Framed by a single arch of Roman aqueduct, a vast and gorgeous beast rests momentarily beside a mountain road. Here’s the contrast between categories of man-made beauty: that which last centuries, and that which is soon made redundant by the constantly onrushing future. The brickwork is timeless, the satin-finish paintwork only a momentary joy when you stretch the time out to the framework of centuries.
Brief as the spring morning, brief as the blossoming wisteria, brief as the temporarily traffic-free stillness. Better act fast then – and holy sweet Mary mother of acceleration is this the right car for making the most of limited time.
Once, the S-class Mercedes was the finest car you could buy. Mercedes would probably like you to believe that such is still the case, but there’s plenty of competition out there. The Volkswagen auto group has Bentley. BMW has Rolls-Royce. Almost everyone offers a large, luxurious saloon car in a range of body styles.
However, the current S-class has one clear advantage: it doesn’t look like a thoughtless heap of sheetmetal thrown together by bling-addled dingbats. Have you seen, for instance, the Bentley Mulsanne? It’s the world’s most expensive Kia Amanti. And then there’s something like the BMW 6 Series cabriolet, which is pretty good until you put the top up, a top which looks like what happens every time I try to fold a fitted sheet.
But the S-class, particularly the AMG model, is just wonderful. Speaking personally, I prefer my convertibles to be skittery little sports machines, but this top-down land dreadnought is as appealing as it is large. The upwardly-curving chrome side strip on the standard model is a bit goofy, but the matte-finish S 63 I drove was utterly stunning. (Don’t ever buy matte paint though, matte paint is for people who like washing their car every 15-20 minutes and enjoy being terrified by pigeons.)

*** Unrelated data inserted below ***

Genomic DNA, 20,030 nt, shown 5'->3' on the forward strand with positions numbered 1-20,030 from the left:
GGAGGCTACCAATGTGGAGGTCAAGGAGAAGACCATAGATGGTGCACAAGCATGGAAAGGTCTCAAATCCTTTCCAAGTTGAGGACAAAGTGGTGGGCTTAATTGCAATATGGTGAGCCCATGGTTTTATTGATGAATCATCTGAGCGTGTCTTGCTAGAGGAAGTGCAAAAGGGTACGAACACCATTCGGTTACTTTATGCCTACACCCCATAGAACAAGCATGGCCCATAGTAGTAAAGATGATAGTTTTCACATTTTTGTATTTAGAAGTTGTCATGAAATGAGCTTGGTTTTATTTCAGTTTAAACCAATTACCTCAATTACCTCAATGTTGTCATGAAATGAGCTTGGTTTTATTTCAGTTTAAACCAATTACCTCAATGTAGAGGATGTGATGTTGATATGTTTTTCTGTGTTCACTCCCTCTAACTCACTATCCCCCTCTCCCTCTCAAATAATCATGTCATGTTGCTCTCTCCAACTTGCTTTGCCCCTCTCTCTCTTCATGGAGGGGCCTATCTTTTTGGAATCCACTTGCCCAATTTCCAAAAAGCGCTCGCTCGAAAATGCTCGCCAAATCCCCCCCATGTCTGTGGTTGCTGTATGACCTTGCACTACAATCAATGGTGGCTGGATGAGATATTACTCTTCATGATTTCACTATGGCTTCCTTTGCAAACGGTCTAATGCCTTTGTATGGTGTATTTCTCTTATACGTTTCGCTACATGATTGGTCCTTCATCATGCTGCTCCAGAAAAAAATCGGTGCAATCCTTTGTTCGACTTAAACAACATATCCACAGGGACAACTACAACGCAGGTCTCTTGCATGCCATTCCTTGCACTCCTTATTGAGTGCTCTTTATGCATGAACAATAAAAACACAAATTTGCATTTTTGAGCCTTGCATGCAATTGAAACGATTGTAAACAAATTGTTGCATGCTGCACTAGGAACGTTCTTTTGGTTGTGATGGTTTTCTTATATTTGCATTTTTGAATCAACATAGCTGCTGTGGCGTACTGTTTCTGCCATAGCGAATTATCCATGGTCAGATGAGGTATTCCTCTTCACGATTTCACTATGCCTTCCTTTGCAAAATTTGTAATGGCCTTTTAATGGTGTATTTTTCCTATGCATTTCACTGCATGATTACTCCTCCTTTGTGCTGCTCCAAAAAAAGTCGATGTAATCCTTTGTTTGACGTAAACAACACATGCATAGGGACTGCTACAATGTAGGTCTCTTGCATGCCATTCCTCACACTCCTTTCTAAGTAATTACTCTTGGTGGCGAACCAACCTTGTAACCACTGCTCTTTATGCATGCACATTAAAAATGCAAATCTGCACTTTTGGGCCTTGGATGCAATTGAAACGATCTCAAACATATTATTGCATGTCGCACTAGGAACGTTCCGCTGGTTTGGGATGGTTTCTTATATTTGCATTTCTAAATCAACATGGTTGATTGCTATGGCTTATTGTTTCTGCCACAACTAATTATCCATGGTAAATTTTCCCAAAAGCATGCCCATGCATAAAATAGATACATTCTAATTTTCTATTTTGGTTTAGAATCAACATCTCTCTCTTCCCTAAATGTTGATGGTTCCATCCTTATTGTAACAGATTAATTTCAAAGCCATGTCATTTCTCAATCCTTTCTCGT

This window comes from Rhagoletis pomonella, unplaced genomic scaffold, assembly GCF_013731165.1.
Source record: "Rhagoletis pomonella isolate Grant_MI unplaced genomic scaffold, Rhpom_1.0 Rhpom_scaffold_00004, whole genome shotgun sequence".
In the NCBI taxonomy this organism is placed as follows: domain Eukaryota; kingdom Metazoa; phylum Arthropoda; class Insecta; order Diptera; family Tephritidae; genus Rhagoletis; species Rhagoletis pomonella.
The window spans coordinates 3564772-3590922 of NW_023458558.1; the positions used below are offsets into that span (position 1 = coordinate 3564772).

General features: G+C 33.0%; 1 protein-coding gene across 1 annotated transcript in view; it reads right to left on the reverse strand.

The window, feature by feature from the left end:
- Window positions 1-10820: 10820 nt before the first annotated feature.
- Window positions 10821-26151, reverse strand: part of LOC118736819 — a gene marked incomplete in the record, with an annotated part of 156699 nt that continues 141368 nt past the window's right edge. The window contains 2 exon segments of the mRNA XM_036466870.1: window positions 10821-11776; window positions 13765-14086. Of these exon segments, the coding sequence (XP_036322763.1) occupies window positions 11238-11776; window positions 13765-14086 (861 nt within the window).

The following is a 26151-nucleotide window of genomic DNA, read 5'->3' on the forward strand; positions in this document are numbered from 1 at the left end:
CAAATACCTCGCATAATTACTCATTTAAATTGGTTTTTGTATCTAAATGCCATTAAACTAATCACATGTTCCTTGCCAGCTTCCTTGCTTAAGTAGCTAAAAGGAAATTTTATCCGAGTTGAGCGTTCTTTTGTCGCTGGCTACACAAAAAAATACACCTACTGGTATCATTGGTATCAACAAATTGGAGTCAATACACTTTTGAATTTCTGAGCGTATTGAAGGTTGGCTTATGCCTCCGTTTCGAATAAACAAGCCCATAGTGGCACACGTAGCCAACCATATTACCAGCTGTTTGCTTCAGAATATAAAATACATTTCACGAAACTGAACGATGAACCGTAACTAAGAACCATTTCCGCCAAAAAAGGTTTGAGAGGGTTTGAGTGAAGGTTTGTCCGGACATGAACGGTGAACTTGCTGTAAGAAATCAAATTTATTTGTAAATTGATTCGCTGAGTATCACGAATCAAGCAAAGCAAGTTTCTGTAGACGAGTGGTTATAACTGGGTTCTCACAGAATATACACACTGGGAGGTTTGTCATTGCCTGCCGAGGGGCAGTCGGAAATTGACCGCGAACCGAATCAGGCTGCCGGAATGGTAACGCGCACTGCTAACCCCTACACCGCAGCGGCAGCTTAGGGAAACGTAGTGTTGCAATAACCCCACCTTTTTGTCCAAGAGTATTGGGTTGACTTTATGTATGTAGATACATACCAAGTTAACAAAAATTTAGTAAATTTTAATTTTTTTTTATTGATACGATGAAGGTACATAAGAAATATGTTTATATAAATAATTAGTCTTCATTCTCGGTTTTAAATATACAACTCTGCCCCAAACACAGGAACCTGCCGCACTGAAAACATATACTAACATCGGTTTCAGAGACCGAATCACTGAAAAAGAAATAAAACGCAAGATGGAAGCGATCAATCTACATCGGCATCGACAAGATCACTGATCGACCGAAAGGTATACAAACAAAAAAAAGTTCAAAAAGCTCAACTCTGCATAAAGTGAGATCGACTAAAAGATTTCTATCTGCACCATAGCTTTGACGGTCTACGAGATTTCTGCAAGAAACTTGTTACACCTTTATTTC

This cabriolet version is the latest body style to join the S-class range. Fans of elegant bratwurst now have six different types of sausages to enjoy, from the who-ordered-a-footlong Mercedes-Maybach Pullman, to this new open-faced frankfurter on a bun. There’s also a sleek new four-door variant reportedly on the way, another salvo in Germany’s continuing assault on the word “coupe.”
Inside, things are about as good as they are on the outside. Despite this being an AMG product, and thus of supposed sporting intent, the seats are nearly as comfortable as those you’d find in a Citroën DS21. For the record, that’s a German car, in the South of France, nearly managing to out-French the French.
Like the coupe version of the S-class, the dash of the cabriolet is dominated by two giant, high-resolution screens. Both are bright and easy to use, and didn’t seem to suffer from any reflection issues in the Mediterranean sunshine. The rest of the controls were likewise easy to use, including Mercedes long line of buttons for controlling heating and cooling functions; the Comand rotary dial control continues to have a bit of a learning curve. The Burmester stereo is capable and attractive looking, marred only by the lightly gauche “High End” script you get if you opt for the better version.